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Publication numberUS6969919 B2
Publication typeGrant
Application numberUS 10/865,276
Publication dateNov 29, 2005
Filing dateJun 10, 2004
Priority dateSep 11, 2000
Fee statusPaid
Also published asUS6716674, US6774496, US20030049883, US20030153121, US20050003577
Publication number10865276, 865276, US 6969919 B2, US 6969919B2, US-B2-6969919, US6969919 B2, US6969919B2
InventorsKiyoshi Yajima, Mutsumi Masumoto, Chihiro Hatano, Kimitaka Nishio, Noriyuki Kirikae
Original AssigneeTexas Instruments Incorporated
Export CitationBiBTeX, EndNote, RefMan
External Links: USPTO, USPTO Assignment, Espacenet
Semiconductor package production method and semiconductor package
US 6969919 B2
Abstract
A semiconductor package production method containing a step in which a bond layer made of a single-layer film thermoset bond is provided on the back of a wafer on which many semiconductor devices are formed, a dicing tape is pasted onto its bond layer side, and the bond layer and the wafer are diced simultaneously in order to obtain semiconductor devices with the bond layer, and a step in which the semiconductor devices with the bond layer are detached from the dicing tape and die-attached to interposing substrates serving as bodies to which they are bonded; wherein, the aforementioned film thermoset bond contains an epoxy resin, an epoxy resin hardener, and a phenoxy resin as well as 50-80 wt % of spherical silica, and the bond layer is 100 μm or thicker. A semiconductor device made by this method and a wafer for use with this method.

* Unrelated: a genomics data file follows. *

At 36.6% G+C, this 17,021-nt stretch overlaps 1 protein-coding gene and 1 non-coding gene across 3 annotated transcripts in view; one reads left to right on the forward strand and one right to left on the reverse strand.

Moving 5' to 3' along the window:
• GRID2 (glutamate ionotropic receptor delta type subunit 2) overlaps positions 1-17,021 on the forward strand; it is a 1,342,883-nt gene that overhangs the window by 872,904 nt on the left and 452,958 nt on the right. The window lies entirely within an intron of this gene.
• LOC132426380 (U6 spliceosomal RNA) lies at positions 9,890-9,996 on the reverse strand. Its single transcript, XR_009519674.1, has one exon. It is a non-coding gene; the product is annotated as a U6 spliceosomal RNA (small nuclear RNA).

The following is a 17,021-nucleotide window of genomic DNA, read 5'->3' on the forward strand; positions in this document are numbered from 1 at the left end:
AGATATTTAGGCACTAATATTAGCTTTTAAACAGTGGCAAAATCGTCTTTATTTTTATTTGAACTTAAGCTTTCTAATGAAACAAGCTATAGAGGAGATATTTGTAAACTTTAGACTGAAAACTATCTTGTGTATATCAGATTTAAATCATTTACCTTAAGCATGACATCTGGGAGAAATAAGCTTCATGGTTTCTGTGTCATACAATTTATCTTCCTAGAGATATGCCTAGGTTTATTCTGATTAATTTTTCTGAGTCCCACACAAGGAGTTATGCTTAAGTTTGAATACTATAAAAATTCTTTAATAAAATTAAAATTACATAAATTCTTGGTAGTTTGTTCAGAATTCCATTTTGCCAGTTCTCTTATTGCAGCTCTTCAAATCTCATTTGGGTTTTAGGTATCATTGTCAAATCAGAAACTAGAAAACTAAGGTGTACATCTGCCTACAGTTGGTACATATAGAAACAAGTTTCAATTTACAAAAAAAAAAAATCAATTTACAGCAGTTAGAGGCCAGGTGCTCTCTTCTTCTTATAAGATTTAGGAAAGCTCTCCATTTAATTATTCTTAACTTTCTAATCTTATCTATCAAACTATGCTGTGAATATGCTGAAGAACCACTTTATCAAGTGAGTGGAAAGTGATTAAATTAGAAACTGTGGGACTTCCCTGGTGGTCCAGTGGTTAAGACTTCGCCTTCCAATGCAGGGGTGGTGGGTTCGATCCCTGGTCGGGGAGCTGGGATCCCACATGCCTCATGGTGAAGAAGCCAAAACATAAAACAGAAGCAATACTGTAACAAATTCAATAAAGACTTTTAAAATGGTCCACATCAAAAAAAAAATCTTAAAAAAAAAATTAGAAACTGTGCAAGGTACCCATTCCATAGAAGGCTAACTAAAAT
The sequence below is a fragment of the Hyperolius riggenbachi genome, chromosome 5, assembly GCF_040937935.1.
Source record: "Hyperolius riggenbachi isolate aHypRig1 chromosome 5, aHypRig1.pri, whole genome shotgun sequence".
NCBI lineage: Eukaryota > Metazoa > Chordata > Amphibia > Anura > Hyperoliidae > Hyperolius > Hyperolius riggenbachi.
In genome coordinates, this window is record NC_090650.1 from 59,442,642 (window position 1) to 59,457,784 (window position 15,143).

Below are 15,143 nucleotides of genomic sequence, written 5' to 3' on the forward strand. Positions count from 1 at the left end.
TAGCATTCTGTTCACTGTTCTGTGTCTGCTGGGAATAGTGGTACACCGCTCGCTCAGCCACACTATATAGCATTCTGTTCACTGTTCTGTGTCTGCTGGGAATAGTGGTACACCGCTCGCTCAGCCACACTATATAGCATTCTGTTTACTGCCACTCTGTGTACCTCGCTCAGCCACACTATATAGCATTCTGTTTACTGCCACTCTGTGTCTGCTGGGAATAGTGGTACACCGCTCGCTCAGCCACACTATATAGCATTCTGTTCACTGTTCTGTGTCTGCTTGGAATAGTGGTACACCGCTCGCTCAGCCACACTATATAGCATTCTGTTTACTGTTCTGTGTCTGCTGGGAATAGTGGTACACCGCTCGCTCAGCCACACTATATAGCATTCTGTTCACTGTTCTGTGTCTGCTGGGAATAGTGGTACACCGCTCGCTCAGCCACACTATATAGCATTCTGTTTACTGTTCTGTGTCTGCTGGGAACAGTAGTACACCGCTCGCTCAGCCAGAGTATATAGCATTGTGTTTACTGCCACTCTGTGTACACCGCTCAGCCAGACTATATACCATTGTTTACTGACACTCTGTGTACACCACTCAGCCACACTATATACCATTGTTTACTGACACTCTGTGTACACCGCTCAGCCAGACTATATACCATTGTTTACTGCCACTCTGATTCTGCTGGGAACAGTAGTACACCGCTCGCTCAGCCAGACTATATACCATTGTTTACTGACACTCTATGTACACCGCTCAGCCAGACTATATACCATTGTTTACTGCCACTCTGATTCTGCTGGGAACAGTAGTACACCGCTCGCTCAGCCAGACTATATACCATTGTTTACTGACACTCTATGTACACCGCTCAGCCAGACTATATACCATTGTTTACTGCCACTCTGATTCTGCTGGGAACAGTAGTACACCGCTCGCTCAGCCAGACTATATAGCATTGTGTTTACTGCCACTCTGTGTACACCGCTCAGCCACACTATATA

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Claims(13)
1. A semiconductor device, comprising:
a semiconductor chip having a first side; and
a single-layer thermoset bond film including a glycidyl ether epoxy resin, an epoxy resin hardener, a phenoxy resin, and spherical silica having an average grain diameter of between 0.1 and 30 μm on a second side of the semiconductor chip, opposite said first side.
2. The semiconductor device of claim 1, wherein the thermoset bond film is at least 100 μm thick, and contains 50 to 80 wt % of spherical silica.
3. The semiconductor device of claim 1, wherein the thermoset bond film contains 60 to 75 wt % spherical silica.
4. The semiconductor device of claim 1, wherein the spherical silica comprises multiple spherical silicas having average grain diameters of between 0.5 and 5.0 μm.
5. A semiconductor device comprising:
a semiconductor chip having a first side; and
a single-layer thermoset bond film on a second side of the semiconductor chip, opposite said first side, the thermoset bond film comprising a glycidyl ether epoxy resin, an epoxy resin hardener, a phenoxy resin, and spherical silica;
wherein the glycidyl ether epoxy resin, epoxy resin hardener, and phenoxy resin comprise at least 50% of the elements of the thermoset bond film other than the spherical silica.